Tristram Shandy by Laurence Sterne
Tristram Shandy by Laurence Sterne is an unconventional novel of the 18th century that is a masterpiece of wit and satire. The novel is a labyrinthine structure of digressions, non-linear plotlines, and metafictional elements that is a challenge to read, but is also an unforgettable reading experience.
The novel is narrated by the titular character, Tristram Shandy, who is a member of the Shandy family, known for their eccentricity and oddness. The novel is not structured chronologically, but rather jumps around in time, as Tristram tells the story of his life in a non-linear fashion. The novel is also filled with many digressions and tangents, as Tristram goes off on extended riffs on various topics, from the act of writing a book to the proper way to eat a boiled egg.
The novel is divided into nine books, each with its own focus and theme. Book One introduces us to the Shandy family and Tristram's birth, which is a major event in the novel. Tristram's birth is delayed by a series of comical mishaps, and when he is finally born, he is accidentally circumcised by a window sash. This event sets the tone for the rest of the novel, which is filled with absurdity and humor.
Book Two focuses on Tristram's childhood and his relationship with his family. We learn about his father, Walter Shandy, who is obsessed with the idea of "noseology," or the study of the shape of noses. Walter's obsession with noses, and his attempt to mold Tristram's nose into the perfect shape, is a running theme throughout the novel.
Book Three is a digression on the nature of time and the act of writing a book. Sterne uses this book to comment on the art of writing, and to discuss his own writing style.
Book Four returns to the story of Tristram's childhood, and his relationship with his Uncle Toby, who is a retired military man. Uncle Toby is obsessed with the art of fortification, and spends his days building models of fortresses. This book also introduces the character of Corporal Trim, who becomes a major character later in the novel.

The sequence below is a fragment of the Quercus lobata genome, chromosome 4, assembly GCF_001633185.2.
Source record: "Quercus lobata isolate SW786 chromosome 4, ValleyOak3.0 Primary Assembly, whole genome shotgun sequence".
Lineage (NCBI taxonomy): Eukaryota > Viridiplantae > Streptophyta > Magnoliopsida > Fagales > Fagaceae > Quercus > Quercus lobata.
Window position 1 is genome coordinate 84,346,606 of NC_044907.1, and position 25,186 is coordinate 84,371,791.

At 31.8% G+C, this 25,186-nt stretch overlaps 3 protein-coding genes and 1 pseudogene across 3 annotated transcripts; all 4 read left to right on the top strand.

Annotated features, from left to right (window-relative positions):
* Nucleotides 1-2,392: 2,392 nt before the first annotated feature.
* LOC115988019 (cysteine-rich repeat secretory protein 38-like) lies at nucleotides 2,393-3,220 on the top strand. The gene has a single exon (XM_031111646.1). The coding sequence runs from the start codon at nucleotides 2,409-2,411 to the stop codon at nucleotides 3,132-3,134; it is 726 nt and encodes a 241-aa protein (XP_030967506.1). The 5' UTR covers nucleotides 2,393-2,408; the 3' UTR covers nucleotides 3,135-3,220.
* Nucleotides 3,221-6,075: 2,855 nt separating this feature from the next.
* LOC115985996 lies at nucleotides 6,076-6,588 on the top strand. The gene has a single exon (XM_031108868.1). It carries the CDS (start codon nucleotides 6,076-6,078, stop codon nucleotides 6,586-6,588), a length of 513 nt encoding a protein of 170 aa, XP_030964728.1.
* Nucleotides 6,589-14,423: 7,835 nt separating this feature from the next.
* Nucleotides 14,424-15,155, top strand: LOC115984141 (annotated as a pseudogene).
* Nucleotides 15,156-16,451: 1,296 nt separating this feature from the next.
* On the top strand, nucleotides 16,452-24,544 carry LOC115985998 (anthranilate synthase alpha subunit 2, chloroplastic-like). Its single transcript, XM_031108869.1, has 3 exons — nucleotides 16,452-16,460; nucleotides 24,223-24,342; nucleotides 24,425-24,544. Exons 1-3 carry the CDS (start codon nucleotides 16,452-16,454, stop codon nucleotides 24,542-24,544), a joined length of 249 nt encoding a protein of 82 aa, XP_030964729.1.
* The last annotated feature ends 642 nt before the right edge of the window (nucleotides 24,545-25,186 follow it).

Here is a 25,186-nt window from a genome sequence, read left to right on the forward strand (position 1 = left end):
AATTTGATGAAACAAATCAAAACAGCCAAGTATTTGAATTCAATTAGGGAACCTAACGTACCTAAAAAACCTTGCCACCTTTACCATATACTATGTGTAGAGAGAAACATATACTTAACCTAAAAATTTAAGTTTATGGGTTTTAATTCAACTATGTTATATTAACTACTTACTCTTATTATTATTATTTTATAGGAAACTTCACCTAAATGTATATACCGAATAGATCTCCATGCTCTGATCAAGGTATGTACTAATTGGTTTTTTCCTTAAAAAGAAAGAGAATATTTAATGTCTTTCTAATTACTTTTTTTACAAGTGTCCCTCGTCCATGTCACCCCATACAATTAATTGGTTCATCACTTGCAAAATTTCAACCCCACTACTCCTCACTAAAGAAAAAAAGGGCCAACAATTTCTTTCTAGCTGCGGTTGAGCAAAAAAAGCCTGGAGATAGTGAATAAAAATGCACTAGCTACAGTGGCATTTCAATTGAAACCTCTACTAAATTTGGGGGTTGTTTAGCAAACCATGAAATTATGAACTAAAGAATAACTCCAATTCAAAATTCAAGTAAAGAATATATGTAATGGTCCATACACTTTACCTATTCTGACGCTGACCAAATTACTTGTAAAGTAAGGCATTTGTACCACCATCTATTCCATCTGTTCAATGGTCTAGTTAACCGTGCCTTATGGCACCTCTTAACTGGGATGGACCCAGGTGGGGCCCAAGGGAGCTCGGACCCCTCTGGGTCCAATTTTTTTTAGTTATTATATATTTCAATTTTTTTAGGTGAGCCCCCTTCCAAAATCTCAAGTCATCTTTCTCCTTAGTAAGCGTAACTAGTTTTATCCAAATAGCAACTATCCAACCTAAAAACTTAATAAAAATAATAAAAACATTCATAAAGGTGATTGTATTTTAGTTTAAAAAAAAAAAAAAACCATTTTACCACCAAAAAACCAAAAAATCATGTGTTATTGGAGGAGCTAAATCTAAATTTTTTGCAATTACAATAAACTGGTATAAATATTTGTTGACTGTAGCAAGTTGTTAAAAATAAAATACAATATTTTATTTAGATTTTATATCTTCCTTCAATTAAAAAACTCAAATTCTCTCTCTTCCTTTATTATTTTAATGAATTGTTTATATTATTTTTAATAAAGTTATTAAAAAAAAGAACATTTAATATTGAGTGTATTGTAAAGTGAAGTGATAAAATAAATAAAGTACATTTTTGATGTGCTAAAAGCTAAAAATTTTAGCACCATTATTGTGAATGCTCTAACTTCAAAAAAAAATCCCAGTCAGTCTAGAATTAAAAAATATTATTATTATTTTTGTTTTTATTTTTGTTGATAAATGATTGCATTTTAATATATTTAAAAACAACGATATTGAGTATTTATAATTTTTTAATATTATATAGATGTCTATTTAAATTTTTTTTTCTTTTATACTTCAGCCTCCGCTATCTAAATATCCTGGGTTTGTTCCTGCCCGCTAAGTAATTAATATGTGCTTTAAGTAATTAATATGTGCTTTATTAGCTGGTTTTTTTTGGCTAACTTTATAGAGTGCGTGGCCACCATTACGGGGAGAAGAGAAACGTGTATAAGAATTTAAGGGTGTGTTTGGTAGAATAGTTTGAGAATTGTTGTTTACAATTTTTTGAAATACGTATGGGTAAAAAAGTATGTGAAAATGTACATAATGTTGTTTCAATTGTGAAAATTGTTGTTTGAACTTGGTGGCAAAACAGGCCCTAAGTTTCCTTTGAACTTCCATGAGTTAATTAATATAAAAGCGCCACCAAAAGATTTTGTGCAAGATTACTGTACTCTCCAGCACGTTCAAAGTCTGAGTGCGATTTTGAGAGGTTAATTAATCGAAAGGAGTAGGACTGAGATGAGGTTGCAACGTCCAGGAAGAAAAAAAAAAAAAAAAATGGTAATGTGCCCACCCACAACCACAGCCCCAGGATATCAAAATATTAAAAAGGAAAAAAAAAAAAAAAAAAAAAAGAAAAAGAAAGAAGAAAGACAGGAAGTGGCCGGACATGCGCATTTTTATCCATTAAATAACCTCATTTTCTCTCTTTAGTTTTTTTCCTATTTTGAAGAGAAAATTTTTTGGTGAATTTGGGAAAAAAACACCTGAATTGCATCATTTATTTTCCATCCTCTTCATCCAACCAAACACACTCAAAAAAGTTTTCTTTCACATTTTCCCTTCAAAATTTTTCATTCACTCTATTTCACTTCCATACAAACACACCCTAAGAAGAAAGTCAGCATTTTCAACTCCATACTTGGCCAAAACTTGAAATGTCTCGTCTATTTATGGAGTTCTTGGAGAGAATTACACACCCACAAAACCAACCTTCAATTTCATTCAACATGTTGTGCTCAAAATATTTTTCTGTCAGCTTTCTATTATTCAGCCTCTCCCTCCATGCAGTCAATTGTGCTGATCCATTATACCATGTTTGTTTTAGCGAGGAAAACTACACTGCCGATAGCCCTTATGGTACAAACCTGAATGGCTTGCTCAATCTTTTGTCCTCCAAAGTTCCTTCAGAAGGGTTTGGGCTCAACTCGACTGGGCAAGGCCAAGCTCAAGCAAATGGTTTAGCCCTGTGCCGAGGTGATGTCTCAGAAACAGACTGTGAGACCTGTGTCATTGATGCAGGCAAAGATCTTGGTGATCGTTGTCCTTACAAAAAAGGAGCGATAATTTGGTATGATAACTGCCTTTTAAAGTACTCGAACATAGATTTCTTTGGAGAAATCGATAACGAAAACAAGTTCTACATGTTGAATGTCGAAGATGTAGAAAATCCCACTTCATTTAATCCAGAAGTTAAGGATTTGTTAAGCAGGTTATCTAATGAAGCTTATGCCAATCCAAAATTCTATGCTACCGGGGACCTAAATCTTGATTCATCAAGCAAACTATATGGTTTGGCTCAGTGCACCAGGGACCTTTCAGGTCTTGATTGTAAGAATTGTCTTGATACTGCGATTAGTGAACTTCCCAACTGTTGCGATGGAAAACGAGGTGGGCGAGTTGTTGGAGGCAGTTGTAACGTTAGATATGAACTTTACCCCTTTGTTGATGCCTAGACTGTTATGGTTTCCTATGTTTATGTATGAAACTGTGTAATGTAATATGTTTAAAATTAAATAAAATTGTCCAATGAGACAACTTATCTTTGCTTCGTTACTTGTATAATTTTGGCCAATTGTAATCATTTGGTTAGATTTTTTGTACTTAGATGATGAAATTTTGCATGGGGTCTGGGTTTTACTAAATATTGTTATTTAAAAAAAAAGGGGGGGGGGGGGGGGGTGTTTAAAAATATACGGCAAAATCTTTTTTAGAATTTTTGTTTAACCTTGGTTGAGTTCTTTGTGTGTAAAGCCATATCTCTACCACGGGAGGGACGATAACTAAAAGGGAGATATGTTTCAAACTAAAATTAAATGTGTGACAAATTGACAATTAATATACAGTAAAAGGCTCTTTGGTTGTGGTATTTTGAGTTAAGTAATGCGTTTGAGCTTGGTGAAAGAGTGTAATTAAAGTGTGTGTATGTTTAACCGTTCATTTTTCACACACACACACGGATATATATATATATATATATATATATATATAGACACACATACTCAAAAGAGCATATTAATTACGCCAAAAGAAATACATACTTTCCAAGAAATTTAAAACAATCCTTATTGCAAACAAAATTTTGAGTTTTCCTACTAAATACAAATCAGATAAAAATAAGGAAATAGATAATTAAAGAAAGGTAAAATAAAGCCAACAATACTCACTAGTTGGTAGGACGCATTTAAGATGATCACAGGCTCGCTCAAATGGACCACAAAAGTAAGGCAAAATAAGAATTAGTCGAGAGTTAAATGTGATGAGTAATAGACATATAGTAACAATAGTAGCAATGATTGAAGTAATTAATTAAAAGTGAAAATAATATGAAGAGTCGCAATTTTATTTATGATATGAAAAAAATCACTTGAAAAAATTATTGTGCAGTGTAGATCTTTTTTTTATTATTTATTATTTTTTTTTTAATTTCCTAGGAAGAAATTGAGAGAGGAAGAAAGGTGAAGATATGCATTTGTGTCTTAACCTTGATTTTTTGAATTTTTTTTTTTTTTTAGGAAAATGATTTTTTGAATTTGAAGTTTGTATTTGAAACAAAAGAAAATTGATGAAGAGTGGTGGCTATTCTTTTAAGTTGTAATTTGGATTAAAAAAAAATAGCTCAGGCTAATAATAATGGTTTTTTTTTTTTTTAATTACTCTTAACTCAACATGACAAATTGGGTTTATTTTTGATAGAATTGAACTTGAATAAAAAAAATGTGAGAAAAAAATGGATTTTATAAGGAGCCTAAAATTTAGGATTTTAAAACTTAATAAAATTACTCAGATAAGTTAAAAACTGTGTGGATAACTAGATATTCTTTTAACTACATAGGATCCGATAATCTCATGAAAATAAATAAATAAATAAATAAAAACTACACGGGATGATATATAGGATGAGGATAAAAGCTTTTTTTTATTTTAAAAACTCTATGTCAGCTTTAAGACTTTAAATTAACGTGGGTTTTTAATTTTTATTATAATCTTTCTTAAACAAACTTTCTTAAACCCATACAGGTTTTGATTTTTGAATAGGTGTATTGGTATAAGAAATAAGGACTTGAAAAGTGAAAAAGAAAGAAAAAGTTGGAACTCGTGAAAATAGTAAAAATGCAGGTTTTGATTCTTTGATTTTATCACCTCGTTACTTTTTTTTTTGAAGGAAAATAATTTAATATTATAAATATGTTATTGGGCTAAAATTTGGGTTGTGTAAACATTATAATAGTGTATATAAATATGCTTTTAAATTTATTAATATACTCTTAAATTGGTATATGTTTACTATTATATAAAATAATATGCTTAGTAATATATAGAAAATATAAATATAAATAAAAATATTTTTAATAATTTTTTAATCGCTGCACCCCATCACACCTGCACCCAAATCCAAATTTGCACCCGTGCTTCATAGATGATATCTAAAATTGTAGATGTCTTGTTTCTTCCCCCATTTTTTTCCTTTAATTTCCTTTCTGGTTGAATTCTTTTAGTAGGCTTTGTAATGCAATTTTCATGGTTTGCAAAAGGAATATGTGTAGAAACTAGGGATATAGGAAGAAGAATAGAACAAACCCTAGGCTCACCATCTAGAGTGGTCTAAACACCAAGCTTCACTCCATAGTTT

Book Five is a digression on the topic of love and courtship, and is one of the most famous chapters in the novel. Sterne uses this book to satirize the conventions of courtship and love, and to mock the idea of romantic love.
Book Six returns to the story of Tristram's childhood, and his relationship with his family. We learn about his mother, who is a strong-willed and opinionated woman, and his brother Bobby, who dies at a young age.
Book Seven is a digression on the topic of philosophy, and is one of the most complex and difficult chapters in the novel. Sterne uses this book to explore the nature of the human mind, and to discuss the ideas of free will and determinism.
Book Eight returns to the story of Uncle Toby and Corporal Trim, and their attempts to build a model of a fortification. This book also introduces the character of Widow Wadman, who becomes a love interest for Uncle Toby.
Book Nine is the final book in the novel, and brings together all the various plotlines and characters in a satisfying conclusion. The book is a meditation on the nature of life and death, and is a fitting end to this complex and challenging novel.
In conclusion, Tristram Shandy by Laurence Sterne is a complex and challenging novel that defies easy categorization. The novel is a labyrinthine structure of digressions, non-linear plotlines, and metafictional elements that is a challenge to read, but is also an unforgettable reading experience. Sterne's use of satire, wit, and humor make this novel a true masterpiece of English literature that continues to be read and admired today.